Tesla Owner Reports That His Model S Did 250,000 Miles On One Set Of Brake Pads

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This is an impressive number of miles especially when compared to any other car. There are many factors that could have led to good brake durability in this instance.

A Tesla owner named Nigel Raynard reported that his 2018 Model S was able to drive 250,000 miles on one set of brake pads. This may be seen by some as a claim that should be taken with a grain of salt. Claims should be taken with a grain of salt until all the evidence comes out. In this particular case, other Tesla owners and fans have been chiming in on reddit with their own hypotheses as to what helped this Tesla owners' brake pads to hold up for 250,000 miles.

Specifics of Raynard’s experience

The brake pads were not replaced on Raynard’s car, but other items were replaced. These items include the driveshaft and air con compressor. However, these two items lasted over 200,000 miles before needing to be replaced. Raynard did say that a lot of his driving was on highways, but this is still an impressive feat, nonetheless.

Raynard did give credit to Tesla’s regenerative braking system. He said, “the thing is you’re hardly ever braking.”
EV’s also have no gears. An automatic transmission car doesn't always shift into really low gears.

The reaction to Raynard’s experience

Many of the comments said that it was the regenerative braking that caused the brake pads to be preserved for so long. Even though regenerative braking is part of the equation, it seems almost unheard of that a car would go a staggering 250,000 miles on one set of brake pads. One commenter said that the electric motor helps with the rear brakes which results in less force being put on them compared to the front brakes. Another commenter said that the brakes need to be used or else rust could build up.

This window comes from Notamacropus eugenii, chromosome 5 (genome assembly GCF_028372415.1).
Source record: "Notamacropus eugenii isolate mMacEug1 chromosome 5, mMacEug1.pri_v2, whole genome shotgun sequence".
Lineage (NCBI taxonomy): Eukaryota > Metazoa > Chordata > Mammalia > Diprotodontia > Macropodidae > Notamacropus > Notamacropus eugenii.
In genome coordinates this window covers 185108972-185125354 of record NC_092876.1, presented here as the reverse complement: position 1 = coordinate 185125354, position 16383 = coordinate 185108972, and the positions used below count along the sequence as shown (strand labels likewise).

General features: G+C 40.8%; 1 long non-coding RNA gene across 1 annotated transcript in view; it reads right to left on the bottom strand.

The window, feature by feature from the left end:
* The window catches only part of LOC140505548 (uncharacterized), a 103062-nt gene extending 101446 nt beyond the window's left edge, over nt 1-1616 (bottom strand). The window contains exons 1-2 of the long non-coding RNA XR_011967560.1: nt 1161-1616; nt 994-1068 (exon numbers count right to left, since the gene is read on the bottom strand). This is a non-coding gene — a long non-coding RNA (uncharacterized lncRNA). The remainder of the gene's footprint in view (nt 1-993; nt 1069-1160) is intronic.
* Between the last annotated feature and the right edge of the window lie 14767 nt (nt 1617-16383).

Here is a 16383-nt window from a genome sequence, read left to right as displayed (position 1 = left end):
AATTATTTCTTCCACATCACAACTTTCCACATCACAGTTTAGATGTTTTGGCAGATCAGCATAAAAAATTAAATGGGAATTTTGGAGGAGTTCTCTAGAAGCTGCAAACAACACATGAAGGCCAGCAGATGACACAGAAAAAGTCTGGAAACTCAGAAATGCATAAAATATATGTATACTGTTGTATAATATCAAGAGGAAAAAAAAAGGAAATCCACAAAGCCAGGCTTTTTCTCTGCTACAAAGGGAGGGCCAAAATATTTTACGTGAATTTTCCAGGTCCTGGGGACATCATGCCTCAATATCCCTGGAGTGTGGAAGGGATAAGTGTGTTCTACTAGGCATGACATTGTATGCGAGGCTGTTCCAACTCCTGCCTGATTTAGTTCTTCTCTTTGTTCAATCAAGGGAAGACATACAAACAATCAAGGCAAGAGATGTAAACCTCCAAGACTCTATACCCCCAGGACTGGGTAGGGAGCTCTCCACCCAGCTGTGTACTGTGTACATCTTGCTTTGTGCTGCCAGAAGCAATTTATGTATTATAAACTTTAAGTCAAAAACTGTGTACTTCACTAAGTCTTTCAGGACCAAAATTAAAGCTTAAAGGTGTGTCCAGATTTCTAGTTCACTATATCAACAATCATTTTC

Other commenters mentioned the Toyota Camry hybrid. One owner said that their Camry had over 220,000 miles on it with the original brakes. It is not clear if they meant to say brake pads because replacing the whole brake is different than just replacing brake pads. Based on reading these comments, it seemed that Toyota was thought of as the best at preserving brake pads as far as gasoline cars go.

Brake pad life is also determined by how aggressively someone drives. If a car is driven by a driver who is hard on the gas and also hard on the brake, then the brake pad will wear out more quickly.

More testimony is needed

This is a great story, but it does seem like an outlier. A distance of 250,000 miles on one set of brake pads is not something that is doable for most people. It also would be interesting to know how improvements made to Tesla vehicles in more recent years could lead to longer brake pad life.

Tesla has been working on making its vehicles lighter and more agile. It would be helpful to hear from more Tesla owners so that we can know what to expect in terms of brake pad wear based on the year and amount of miles on a given car.

Image: Tesla

Daniel Cappo reports Tesla developments at Torque News. He has had a passion for cars ever since age five when his grandparents let him drive their old golf cart around their property in Upstate NY. He has attended numerous auto shows, and even got the chance to drive a Ferrari California on the track. Ever since Tesla opened up a dealership at his local mall, he's been an avid follower of their cars and technology. Dan has a B.S. in Public Communication from U Vermont. Follow Daniel on Twitter and LinkedIn for daily Tesla News.

Submitted by jg (not verified) on July 6, 2021 - 4:55PM


Not that improbable. I still had plenty of lining left on my 2001 Prius brakes when I traded it in at over 300,000 miles.

Submitted by Jeff (not verified) on March 30, 2023 - 9:47AM


I am at 208000 miles and still have over 5/32" pad left all the way around. My car is a 2012 Tesla Model S P85. I have never had any braking issues at all.